Summary §i

Our life has time. And there are moments of our life. But time for us is not so much these moments as much as it is the continual thrust of intertwined phases of our experience. They all interrelate so thoroughly that the future for example was already implicitly given phenomenally in the past. Back then, our antipations of the future affected the way we were aware of things. So when regarding phenomenal time as the continual thrust of interwoven moments, we might come to see it as timeless and eternal in a way, as if the jet nozzle of time stood outside the flow of phenomenal experiences shooting out from it.

Recall how we are retentionally aware of the past moments of our lives. One moment passes into the past. We remain aware of that past moment now. Then a new moment comes. We are no longer immediately aware retentionally of that first moment. But we are still aware of it, because we are aware of the awareness we just had of it. Each past moment of our awareness is nested in our current one. It has not gone away.
I belong to my past and, through the constant interlocking of retentions, I preserve my oldest experiences, which means not some duplicate or image of them, but the experiences themselves, exactly as they were. (485bc / 491ab)
Despite this unity of moments in our present awareness, this chain was built up not in simultaneity but rather in succession. Each retended moment happened actively only while the others were not happening. And consider if we do want to recall some event long ago in our past. When we bring it into our mind, it is not one solid image, but rather we must play it back out like a movie scene, keeping it in the dynamics of the "tempo" of its original changing; "to retain is to hold, but at a distance." (485 cd / 491c) Recall how Merleau-Ponty called the synthesis of time a 'transition synthesis'. [It is a synthesis not as identification, but as the continual thrust of transitions, Moment A happens, then B, then C. At C, we are not retentionally aware of B itself, because it has passed; but we are aware ofit not as present but as just having past, and following Husserl's diagram, we call it B'. We are not aware of first moment A. Instead, we are aware of the prior moments awareness of A, so we call it A''. The moment from A to A' to A'' is not passed on their all being identical, because they are parts of different moments of awareness, and are not the same. But we give them the same name, because they are a part of the same transition synthesis, the motion of A' becoming A'', B becoming B', all while B turns into C as C takes Bs place.] Thus although time is synthetically interwoven, it cannot be stripped of its dynamic temporal character.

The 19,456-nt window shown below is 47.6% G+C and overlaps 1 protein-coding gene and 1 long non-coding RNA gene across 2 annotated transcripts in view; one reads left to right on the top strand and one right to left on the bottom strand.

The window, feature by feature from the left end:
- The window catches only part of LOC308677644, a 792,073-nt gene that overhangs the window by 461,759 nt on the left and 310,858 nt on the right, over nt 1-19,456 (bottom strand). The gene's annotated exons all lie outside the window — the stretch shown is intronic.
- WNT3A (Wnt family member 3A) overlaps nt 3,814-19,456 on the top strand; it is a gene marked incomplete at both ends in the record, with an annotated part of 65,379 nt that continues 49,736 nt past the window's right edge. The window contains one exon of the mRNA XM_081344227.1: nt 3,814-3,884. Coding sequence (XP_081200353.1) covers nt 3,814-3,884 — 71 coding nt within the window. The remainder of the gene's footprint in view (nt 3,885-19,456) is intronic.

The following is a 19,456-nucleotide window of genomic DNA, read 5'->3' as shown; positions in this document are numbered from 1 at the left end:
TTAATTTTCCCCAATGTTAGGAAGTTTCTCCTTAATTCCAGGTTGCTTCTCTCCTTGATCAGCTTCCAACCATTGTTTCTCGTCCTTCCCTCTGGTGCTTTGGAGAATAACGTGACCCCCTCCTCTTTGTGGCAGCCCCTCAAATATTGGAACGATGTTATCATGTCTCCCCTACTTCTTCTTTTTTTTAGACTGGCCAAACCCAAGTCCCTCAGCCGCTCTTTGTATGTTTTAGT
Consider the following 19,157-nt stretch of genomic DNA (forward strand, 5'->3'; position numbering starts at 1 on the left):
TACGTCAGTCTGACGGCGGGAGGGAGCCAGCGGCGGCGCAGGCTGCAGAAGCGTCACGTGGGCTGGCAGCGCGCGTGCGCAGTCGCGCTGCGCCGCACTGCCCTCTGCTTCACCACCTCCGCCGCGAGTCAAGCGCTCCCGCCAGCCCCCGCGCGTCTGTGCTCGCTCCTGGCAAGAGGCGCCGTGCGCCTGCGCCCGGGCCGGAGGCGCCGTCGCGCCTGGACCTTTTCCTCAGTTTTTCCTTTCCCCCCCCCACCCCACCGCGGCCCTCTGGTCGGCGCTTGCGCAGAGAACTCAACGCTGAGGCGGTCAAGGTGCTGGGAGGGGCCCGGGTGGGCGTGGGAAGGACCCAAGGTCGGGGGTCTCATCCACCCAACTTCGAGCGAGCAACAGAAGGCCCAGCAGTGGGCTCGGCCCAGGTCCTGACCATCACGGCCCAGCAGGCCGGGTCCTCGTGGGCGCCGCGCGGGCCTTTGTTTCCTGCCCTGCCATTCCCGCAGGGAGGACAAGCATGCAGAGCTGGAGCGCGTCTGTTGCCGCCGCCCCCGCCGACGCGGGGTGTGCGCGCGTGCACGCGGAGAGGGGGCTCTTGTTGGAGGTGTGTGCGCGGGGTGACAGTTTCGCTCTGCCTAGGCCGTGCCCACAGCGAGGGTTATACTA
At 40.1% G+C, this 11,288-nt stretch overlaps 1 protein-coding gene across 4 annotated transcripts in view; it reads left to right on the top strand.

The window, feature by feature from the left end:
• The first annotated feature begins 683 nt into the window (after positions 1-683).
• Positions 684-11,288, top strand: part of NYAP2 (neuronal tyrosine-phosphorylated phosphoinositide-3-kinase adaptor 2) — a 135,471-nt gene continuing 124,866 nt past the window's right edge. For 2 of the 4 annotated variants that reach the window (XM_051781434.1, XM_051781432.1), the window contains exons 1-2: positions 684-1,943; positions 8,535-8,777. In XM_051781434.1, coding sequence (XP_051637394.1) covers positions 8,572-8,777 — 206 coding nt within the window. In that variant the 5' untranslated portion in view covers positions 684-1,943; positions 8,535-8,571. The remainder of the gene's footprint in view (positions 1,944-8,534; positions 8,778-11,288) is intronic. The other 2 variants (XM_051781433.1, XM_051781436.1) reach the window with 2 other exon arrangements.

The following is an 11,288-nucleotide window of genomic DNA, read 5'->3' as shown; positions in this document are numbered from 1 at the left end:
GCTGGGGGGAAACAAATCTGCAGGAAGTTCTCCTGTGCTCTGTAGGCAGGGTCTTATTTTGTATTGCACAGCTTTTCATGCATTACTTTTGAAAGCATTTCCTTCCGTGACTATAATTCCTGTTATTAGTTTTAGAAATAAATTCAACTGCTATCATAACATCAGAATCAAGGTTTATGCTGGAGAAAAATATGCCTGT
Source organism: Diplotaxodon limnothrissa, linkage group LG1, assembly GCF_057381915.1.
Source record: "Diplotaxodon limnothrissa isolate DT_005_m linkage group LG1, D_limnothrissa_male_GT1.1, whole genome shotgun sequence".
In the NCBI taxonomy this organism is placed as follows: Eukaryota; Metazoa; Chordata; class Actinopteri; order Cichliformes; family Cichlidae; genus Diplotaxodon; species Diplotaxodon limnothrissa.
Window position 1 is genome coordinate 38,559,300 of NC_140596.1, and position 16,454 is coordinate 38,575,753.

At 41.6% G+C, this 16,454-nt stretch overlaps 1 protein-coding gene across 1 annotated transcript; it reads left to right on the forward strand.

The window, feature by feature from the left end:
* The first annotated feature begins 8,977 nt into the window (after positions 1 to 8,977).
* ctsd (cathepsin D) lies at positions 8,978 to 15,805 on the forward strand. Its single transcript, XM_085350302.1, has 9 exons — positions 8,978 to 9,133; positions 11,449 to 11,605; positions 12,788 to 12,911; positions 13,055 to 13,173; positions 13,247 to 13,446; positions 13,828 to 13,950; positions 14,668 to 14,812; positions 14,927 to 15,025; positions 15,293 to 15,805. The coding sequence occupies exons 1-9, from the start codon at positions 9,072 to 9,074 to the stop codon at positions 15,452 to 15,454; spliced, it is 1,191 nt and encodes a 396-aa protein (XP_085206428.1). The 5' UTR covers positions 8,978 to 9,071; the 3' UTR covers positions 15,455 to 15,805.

Once again, time’s ‘synthesis’ is a transition-synthesis, the action of a life which unfolds, and there is no way of bringing it about other than by living that life, there is no seat of time; time bears itself on and launches itself afresh. Time as an indivisible thrust and transition can alone make possible time as successive multiplicity, and what we place at the origin of intratemporality is a constituting time. (485d / 491d)